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GROWTH AND DEVELOPMENT OF THE NERVOUS SYSTEM AND THE NEUROLOGY OF AGING
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ways in which the motor system can deteriorate Compulsive, repetitive movements are the most frequent: mouthing movements, stereotyped grimacing, protrusion of the tongue, side-to-side or toand-fro tremor of the head, odd vocalizations such as snif ng, snorting, and bleating In some respects these disorders resemble tics (quasivoluntary movements to relieve tension), but careful observation shows that they are not really voluntary Haloperidol and other drugs of this class have an unpredictable therapeutic effect, seeming at times to bene t the patient only by the superimposition of a drug-induced rigidity Old age is thought always to carry a liability to tremulousness, and indeed, one sees this association with some frequency The head, chin, or hands tremble and the voice quavers, yet there is not the usual slowness and poverty of movement, facial impassivity, or exed posture that would stamp the condition as parkinsonian Some instances of tremor are clearly familial, having appeared or worsened only late in life However, the relation of tremulousness to senility is sometimes open to doubt Charcot, in a review of over 2000 elderly inhabitants of the Salpetriere, could nd only about ` 30 with tremor Some cases probably represent the exaggeration or emergence of essential tremor, but many cases cannot be explained on this basis Spastic or spasmodic dysphonia, a disorder of middle and late life characterized by spasm of all the throat muscles on attempted speech, is discussed on page 428 Blepharoclonus or blepharospasm, an involuntary movement of the eyelids, is also described on page 93
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Morphologic and Physiologic Changes in the Aging Nervous System
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These have never been fully established From the third decade of life to the beginning of the tenth decade, the average decline in weight of the male brain is from 1394 to 1161 g, a loss of 233 g The pace of this change, very gradual at rst, accelerates during the sixth or seventh decades The loss of brain weight, which correlates roughly with enlargement of the lateral ventricles and widening of the sulci, is presumably the result of neuronal degeneration and replacement gliosis, although this has not been proved The counting of cerebrocortical neurons is fraught with technical dif culties, even with the use of computer-assisted automated techniques (see the critical review of neuron-counting studies by Coleman and Flood) Most studies, point to a depletion of the neuronal population in the neocortex, especially evident in the seventh, eighth, and ninth decades Cell loss in the limbic system (hippocampus, parahippocampal and cingulate gyri) is of special interest in regard to memory Ball, who measured the neuronal loss in the hippocampus, recorded a linear decrease of 27 percent between 45 and 95 years of age Dam reported a similar degree of cell loss and replacement gliosis These changes seem to proceed without relationship to Alzheimer neuro brillary changes and senile plaques (Kemper) However, recent morphologic work, summarized by Albers and also by Morrison and Hof, suggests that cerebral cell loss with aging is less pronounced than previously thought Furthermore, as pointed out by Morrison, the hippocampus may have only minimal cell loss Moreover, this is partially a result of neurogenesis in this region Brain shrinkage is accounted for in part by the reduction in size of large neurons, not their disappearance There is a more substantial reduction in neuronal number in the substantia nigra, locus ceruleus, and basal forebrain nuclei It may be possible to differentiate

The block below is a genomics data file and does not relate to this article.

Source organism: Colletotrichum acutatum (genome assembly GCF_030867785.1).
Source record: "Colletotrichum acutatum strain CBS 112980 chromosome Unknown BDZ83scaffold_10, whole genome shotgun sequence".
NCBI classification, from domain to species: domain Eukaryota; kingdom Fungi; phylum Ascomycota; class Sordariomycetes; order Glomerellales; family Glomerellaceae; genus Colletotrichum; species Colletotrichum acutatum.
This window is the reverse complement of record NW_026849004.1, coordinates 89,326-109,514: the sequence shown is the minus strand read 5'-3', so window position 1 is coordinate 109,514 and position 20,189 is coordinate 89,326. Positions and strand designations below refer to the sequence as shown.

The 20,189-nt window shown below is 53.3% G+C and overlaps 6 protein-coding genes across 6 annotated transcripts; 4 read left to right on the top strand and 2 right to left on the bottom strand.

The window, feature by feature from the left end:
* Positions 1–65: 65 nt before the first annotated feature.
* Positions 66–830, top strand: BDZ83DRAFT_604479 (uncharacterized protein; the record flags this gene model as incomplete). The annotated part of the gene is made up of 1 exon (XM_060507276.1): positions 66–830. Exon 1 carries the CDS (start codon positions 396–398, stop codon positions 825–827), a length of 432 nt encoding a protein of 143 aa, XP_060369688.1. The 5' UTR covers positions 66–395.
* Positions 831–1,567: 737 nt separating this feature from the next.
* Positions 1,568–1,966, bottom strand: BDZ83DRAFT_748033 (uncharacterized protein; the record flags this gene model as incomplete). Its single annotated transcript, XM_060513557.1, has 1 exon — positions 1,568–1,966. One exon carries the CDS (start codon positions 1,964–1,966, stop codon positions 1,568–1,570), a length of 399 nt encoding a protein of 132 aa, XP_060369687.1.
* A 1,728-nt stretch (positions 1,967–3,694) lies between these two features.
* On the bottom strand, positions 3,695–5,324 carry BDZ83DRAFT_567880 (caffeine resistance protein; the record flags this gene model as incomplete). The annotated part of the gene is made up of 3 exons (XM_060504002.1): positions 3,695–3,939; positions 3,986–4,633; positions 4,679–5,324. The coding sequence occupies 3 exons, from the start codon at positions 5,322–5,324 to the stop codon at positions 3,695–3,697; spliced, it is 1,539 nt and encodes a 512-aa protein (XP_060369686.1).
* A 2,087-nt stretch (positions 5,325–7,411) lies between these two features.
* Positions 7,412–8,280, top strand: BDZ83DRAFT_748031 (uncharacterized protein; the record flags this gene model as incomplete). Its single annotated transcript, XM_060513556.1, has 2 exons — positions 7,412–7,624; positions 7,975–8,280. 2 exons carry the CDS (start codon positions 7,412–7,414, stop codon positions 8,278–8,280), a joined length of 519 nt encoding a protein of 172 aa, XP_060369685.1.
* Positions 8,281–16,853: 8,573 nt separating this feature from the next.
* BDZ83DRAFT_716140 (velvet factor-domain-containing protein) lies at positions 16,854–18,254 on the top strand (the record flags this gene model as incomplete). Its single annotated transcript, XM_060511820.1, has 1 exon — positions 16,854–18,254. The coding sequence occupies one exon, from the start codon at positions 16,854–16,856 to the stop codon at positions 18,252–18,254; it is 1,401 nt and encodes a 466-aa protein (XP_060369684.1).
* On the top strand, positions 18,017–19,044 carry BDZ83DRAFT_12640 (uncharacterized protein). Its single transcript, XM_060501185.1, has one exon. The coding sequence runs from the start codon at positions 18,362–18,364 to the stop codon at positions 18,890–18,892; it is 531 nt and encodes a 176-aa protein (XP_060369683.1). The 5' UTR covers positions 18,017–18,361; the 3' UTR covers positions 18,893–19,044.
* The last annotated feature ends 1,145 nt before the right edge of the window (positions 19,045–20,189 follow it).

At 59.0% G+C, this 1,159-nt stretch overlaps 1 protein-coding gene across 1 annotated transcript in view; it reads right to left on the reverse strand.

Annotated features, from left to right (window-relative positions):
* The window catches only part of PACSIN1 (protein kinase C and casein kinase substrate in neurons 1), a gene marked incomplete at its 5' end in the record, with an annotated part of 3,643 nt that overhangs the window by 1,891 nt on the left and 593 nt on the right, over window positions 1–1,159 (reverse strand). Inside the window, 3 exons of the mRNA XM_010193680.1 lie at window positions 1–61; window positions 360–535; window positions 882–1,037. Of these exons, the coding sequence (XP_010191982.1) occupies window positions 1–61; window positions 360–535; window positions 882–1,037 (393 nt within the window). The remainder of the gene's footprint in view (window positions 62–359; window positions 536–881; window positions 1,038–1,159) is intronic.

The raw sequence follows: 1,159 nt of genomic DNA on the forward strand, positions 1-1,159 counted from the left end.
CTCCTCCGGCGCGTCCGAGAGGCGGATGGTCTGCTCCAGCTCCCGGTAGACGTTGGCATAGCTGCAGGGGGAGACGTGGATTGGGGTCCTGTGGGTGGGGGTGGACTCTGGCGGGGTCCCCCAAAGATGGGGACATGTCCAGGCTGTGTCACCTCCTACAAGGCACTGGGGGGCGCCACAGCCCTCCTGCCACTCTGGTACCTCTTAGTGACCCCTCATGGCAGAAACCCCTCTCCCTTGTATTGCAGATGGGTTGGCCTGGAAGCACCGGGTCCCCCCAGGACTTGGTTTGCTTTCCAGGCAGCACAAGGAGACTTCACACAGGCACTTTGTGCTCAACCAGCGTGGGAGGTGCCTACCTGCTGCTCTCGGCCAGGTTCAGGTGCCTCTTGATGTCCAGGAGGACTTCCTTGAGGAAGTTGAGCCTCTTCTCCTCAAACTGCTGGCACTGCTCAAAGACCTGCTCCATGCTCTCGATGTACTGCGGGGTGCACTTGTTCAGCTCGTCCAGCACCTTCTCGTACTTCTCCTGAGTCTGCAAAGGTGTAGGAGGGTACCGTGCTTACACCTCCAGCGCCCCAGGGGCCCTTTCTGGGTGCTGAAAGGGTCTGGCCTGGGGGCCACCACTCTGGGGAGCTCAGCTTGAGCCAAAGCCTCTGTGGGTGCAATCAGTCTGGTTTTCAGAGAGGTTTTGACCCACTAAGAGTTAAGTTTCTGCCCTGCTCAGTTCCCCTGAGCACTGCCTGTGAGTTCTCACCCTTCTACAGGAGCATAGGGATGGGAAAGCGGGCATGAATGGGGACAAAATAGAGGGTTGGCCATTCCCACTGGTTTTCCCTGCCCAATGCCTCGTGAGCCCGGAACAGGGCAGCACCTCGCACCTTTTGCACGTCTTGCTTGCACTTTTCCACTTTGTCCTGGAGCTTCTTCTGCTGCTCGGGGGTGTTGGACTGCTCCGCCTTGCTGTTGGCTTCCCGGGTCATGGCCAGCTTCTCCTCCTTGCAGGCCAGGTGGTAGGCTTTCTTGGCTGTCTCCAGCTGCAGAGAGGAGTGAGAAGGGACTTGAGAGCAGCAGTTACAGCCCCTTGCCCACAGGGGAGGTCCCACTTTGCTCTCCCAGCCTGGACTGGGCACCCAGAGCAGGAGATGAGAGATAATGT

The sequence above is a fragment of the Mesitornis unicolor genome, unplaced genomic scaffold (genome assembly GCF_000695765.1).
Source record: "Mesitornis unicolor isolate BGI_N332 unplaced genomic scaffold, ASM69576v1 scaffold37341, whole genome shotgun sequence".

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normal aging from disease in the medial temporal lobe by distinguishing between cell loss in speci c regions (see Small), but novel techniques are required Mueller and colleagues have utilized quantitative volumetric MRI techniques to examine a cohort of 46 nondemented elderly individuals They found small, constant rates of loss of brain volume with aging Moreover, the rates of volume loss in the last decades of life were no greater than in the immediately preceding decades suggesting that large changes in brain volume in the elderly are attributable to the dementing diseases common to this age period Serial MRIs of elderly persons have been found by Rusinick and colleagues to predict which individuals will develop disproportionate atrophy and dementia In particular, hippocampal atrophy increases at the rate of less than 2 percent per year in healthy elderly people, in comparison to 4 to 8 percent a year in early Alzheimer disease This longitudinal method of study is more sensitive than cross-sectional populations studies Among lumbosacral anterior horn cells, sensory ganglion cells, and putaminal and Purkinje cells, neuronal loss amounts to at most 25 percent between youth and old age Not all neuronal groups are equally susceptible For example, the locus ceruleus and substantia nigra, as already commented, lose about 35 percent of their neurons, whereas the vestibular nuclei and inferior olives maintain a fairly constant number of cells throughout life A very subtle loss, decade by decade, of the major systems of nerve cells and myelinated bers of the spinal cord has been demonstrated by Morrison This accelerates after the age of 60 (Tomlinson and Irving) As described above, in normal aging, there is a gradual decline in memory and in some cognitive functions In light of the studies just summarized, it is no longer considered that these changes can be ascribed simply to neuronal loss Rather, they are probably due at least in part to alterations in synaptic connectivity within critical cortical structures Scheibel and coworkers have described a loss of neuronal dendrites in the aging brain, particularly the horizontal dendrites of the third and fth layers of the neocortex However, the Golgi method, which was used in these studies, is dif cult to interpret because of artifacts The morphometric studies of Buell and Coleman have shown that the surviving neurons actually exhibit expanded dendritic trees, suggesting that even aging neurons have the capacity to react to cell loss by developing new synapses Overall, the evidence suggests shrinkage of cells With advancing age, there is an increasing tendency for neuritic (amyloid and neuro lbrillary) plaques to appear in the brains of nondemented individuals At rst the plaques appear in the hippocampus and parahippocampus, but later they become more widespread These are loose aggregates of amorphous argentophilic material containing amyloid They occur in increasing numbers with advancing age; by the end of the ninth decade of life, few brains are without them However, as shown by Tomlinson and colleagues, relatively fewer plaques are present in the brains of mentally intact old people, in contrast to the large numbers in those with Alzheimer disease Even more impressive is the correlation of neuro brillary tangles and Alzheimer disease Very few such tangles are found in the brains of mentally sound individuals, and such as are found are essentially con ned to the hippocampus and adjacent entorhinal cortex By contrast, neuro brillary tangles are far more abundant and diffusely distributed in patients with Alzheimer disease The view is often expressed that neuritic plaques and Alzhei-